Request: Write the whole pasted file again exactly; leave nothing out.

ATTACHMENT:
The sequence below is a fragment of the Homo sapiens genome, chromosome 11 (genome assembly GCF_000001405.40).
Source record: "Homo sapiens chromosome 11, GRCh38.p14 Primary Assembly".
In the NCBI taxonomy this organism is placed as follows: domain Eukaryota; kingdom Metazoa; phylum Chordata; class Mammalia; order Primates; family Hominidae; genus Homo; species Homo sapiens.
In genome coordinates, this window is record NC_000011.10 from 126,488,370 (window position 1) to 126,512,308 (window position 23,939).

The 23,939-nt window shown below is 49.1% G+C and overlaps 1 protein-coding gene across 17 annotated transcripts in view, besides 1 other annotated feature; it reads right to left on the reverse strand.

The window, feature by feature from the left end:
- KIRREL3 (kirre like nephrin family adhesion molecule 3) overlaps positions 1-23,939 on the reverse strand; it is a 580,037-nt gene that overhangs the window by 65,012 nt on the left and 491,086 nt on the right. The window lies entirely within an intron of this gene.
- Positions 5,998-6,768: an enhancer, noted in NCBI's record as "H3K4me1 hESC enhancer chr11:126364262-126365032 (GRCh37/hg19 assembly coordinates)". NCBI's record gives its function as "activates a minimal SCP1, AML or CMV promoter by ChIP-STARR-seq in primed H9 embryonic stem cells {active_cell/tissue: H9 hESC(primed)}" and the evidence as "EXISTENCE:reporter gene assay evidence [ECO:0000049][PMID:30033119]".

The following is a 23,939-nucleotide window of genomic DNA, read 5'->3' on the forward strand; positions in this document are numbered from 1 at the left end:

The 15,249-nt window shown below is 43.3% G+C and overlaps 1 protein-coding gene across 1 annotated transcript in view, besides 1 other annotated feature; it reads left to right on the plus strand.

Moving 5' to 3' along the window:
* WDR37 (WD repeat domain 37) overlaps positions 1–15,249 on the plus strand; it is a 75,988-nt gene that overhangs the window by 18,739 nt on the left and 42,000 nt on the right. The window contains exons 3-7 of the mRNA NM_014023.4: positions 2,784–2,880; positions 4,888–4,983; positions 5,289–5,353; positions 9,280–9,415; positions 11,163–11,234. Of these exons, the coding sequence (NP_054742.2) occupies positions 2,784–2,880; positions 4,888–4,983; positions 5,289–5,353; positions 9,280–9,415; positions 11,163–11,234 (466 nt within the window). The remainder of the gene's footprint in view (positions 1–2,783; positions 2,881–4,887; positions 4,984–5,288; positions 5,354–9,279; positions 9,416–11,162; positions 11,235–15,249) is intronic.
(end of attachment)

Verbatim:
The sequence below is a fragment of the Homo sapiens genome, chromosome 11 (genome assembly GCF_000001405.40).
Source record: "Homo sapiens chromosome 11, GRCh38.p14 Primary Assembly".
In the NCBI taxonomy this organism is placed as follows: domain Eukaryota; kingdom Metazoa; phylum Chordata; class Mammalia; order Primates; family Hominidae; genus Homo; species Homo sapiens.
In genome coordinates, this window is record NC_000011.10 from 126,488,370 (window position 1) to 126,512,308 (window position 23,939).

The 23,939-nt window shown below is 49.1% G+C and overlaps 1 protein-coding gene across 17 annotated transcripts in view, besides 1 other annotated feature; it reads right to left on the reverse strand.

The window, feature by feature from the left end:
- KIRREL3 (kirre like nephrin family adhesion molecule 3) overlaps positions 1-23,939 on the reverse strand; it is a 580,037-nt gene that overhangs the window by 65,012 nt on the left and 491,086 nt on the right. The window lies entirely within an intron of this gene.
- Positions 5,998-6,768: an enhancer, noted in NCBI's record as "H3K4me1 hESC enhancer chr11:126364262-126365032 (GRCh37/hg19 assembly coordinates)". NCBI's record gives its function as "activates a minimal SCP1, AML or CMV promoter by ChIP-STARR-seq in primed H9 embryonic stem cells {active_cell/tissue: H9 hESC(primed)}" and the evidence as "EXISTENCE:reporter gene assay evidence [ECO:0000049][PMID:30033119]".

The following is a 23,939-nucleotide window of genomic DNA, read 5'->3' on the forward strand; positions in this document are numbered from 1 at the left end:

The 15,249-nt window shown below is 43.3% G+C and overlaps 1 protein-coding gene across 1 annotated transcript in view, besides 1 other annotated feature; it reads left to right on the plus strand.

Moving 5' to 3' along the window:
* WDR37 (WD repeat domain 37) overlaps positions 1–15,249 on the plus strand; it is a 75,988-nt gene that overhangs the window by 18,739 nt on the left and 42,000 nt on the right. The window contains exons 3-7 of the mRNA NM_014023.4: positions 2,784–2,880; positions 4,888–4,983; positions 5,289–5,353; positions 9,280–9,415; positions 11,163–11,234. Of these exons, the coding sequence (NP_054742.2) occupies positions 2,784–2,880; positions 4,888–4,983; positions 5,289–5,353; positions 9,280–9,415; positions 11,163–11,234 (466 nt within the window). The remainder of the gene's footprint in view (positions 1–2,783; positions 2,881–4,887; positions 4,984–5,288; positions 5,354–9,279; positions 9,416–11,162; positions 11,235–15,249) is intronic.